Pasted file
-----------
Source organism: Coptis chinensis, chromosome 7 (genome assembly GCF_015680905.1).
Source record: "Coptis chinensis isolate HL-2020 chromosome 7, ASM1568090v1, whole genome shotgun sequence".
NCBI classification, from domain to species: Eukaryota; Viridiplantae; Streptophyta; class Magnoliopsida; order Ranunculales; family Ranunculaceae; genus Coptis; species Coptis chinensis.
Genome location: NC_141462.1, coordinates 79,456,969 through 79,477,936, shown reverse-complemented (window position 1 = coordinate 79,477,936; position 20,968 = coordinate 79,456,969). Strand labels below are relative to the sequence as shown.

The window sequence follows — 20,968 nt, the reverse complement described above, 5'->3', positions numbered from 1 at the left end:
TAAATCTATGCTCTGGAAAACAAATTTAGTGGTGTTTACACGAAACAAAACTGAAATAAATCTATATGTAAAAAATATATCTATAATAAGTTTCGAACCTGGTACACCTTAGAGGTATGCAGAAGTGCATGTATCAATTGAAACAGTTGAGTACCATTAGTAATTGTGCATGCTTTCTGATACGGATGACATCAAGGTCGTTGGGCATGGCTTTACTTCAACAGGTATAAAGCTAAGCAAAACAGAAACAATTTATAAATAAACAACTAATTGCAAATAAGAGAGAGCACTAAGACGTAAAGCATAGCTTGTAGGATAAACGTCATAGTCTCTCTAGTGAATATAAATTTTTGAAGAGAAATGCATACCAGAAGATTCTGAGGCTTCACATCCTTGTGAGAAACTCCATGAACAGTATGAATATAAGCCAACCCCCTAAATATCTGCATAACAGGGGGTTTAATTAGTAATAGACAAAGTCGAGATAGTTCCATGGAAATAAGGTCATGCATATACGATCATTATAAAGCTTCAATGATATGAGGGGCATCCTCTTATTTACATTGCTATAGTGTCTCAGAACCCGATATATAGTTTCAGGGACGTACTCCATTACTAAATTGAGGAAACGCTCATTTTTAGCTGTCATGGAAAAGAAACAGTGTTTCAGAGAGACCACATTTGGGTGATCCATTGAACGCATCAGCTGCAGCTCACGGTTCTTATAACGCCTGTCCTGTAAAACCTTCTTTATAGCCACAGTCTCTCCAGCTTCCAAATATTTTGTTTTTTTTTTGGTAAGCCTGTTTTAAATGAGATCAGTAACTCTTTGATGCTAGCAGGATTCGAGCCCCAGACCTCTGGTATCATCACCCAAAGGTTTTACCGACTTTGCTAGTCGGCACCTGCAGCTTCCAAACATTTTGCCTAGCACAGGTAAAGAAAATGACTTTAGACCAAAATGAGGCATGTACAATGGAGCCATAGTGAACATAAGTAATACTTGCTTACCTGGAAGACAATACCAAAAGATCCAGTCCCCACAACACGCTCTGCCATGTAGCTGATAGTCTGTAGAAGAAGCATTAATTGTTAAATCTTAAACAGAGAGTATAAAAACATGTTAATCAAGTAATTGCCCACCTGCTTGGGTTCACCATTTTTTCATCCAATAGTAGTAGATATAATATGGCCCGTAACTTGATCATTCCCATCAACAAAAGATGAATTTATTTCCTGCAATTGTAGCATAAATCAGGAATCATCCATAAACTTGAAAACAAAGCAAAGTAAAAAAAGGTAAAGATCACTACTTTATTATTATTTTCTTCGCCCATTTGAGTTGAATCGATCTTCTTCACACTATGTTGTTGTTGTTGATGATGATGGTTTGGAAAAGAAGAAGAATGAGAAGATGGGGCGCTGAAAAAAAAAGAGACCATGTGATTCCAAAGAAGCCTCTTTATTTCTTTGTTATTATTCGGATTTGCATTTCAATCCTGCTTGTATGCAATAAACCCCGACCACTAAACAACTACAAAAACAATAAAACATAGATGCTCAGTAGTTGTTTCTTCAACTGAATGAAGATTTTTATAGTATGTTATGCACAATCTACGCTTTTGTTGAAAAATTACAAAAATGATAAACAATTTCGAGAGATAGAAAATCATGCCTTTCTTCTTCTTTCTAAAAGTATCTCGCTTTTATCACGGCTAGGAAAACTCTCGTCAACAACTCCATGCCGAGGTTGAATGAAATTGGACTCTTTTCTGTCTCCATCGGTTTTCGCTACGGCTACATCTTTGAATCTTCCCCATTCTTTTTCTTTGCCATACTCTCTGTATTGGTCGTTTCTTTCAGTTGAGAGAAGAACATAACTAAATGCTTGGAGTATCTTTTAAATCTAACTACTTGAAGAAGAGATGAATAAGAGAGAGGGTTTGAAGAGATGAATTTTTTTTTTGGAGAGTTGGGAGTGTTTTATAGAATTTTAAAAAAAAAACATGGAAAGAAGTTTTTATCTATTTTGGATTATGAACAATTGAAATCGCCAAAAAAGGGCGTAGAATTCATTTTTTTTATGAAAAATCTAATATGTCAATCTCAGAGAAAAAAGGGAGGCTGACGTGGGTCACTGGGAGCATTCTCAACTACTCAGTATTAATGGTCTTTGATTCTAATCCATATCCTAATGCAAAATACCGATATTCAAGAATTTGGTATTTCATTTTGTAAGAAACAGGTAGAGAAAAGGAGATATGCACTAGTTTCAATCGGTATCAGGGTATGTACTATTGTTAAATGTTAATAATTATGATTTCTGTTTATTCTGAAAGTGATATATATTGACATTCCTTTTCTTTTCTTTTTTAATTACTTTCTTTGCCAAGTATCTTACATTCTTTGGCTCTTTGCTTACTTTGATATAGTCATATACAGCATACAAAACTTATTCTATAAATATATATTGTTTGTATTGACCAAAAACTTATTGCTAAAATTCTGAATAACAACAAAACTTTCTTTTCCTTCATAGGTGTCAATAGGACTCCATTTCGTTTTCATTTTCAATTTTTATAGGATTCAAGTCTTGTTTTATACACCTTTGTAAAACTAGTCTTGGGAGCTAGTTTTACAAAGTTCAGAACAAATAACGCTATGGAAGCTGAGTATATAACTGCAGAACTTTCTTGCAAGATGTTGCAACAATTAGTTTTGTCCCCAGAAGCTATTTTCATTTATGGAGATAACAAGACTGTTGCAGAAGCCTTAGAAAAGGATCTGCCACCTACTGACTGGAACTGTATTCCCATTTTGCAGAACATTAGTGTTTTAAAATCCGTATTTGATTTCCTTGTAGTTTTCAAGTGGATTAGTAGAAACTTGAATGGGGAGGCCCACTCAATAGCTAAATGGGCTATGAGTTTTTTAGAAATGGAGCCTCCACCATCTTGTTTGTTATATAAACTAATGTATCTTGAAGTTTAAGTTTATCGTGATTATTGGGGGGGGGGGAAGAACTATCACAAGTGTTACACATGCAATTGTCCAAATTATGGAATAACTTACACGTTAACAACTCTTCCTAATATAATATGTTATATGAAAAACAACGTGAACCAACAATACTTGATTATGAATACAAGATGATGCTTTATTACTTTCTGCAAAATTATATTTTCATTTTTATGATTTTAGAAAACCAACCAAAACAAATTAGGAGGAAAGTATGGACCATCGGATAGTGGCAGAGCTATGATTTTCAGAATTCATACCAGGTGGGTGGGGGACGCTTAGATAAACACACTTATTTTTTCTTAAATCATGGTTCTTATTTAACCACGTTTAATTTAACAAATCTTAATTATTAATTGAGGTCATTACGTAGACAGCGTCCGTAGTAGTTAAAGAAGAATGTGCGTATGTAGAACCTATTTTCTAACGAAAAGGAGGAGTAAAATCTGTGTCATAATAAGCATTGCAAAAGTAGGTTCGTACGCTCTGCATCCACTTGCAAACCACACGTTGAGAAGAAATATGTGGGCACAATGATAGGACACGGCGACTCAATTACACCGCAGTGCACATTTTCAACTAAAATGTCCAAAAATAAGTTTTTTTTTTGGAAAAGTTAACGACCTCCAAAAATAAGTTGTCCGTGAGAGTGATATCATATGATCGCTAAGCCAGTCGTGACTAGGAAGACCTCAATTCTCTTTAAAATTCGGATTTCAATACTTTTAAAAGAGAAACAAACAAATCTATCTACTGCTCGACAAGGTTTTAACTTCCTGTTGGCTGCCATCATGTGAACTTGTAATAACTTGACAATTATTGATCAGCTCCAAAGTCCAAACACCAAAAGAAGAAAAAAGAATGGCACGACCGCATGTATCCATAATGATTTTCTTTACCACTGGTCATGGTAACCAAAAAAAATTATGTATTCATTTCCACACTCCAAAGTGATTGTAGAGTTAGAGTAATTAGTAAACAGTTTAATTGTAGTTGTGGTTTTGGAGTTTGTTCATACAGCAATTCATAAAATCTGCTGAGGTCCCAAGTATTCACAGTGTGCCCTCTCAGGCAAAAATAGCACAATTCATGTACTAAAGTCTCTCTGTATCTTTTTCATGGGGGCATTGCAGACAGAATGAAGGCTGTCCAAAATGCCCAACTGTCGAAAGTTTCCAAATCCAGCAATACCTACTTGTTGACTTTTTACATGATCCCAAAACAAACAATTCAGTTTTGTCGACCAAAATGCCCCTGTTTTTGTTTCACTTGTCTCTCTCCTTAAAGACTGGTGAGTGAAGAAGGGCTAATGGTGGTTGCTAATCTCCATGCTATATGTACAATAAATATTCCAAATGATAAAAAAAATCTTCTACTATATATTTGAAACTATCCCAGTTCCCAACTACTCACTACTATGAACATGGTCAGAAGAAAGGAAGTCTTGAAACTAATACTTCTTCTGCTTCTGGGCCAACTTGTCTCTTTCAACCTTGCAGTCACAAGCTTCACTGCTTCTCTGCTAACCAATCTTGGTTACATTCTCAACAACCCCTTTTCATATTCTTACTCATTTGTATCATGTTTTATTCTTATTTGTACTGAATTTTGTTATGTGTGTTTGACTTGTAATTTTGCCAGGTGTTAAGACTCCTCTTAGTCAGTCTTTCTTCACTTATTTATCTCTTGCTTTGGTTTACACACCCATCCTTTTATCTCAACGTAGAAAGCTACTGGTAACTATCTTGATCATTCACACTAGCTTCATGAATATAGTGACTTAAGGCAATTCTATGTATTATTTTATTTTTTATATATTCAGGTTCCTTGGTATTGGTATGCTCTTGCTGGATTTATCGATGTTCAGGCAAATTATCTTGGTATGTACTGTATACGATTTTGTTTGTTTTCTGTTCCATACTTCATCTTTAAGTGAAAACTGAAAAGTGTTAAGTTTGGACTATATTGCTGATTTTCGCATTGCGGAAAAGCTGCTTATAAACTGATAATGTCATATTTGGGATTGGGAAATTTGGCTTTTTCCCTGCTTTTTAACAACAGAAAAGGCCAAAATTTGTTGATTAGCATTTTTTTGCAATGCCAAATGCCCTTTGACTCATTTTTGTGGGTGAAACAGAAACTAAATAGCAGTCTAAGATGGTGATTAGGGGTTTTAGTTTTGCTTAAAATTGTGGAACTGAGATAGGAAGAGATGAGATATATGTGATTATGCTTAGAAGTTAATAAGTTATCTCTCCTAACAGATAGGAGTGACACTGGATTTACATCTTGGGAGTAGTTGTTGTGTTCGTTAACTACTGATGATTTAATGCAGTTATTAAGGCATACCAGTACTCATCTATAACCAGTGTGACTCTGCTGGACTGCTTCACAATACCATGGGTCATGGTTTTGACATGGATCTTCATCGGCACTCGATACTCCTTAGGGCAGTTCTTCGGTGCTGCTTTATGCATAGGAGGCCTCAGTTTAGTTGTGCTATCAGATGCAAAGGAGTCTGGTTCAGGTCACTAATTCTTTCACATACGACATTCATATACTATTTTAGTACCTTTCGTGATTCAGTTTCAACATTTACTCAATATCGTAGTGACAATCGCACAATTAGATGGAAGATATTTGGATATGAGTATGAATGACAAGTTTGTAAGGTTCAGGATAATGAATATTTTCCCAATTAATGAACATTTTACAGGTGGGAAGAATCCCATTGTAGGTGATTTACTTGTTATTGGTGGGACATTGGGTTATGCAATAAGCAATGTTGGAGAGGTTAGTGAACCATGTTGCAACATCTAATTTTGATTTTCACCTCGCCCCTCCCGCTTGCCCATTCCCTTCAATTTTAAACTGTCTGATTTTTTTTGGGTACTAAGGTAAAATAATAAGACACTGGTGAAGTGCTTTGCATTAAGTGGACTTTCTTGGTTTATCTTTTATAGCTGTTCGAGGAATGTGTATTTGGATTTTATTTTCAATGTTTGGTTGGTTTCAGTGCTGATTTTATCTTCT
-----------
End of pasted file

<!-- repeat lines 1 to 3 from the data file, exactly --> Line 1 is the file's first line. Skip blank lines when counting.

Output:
Source organism: Coptis chinensis, chromosome 7 (genome assembly GCF_015680905.1).
Source record: "Coptis chinensis isolate HL-2020 chromosome 7, ASM1568090v1, whole genome shotgun sequence".
NCBI classification, from domain to species: Eukaryota; Viridiplantae; Streptophyta; class Magnoliopsida; order Ranunculales; family Ranunculaceae; genus Coptis; species Coptis chinensis.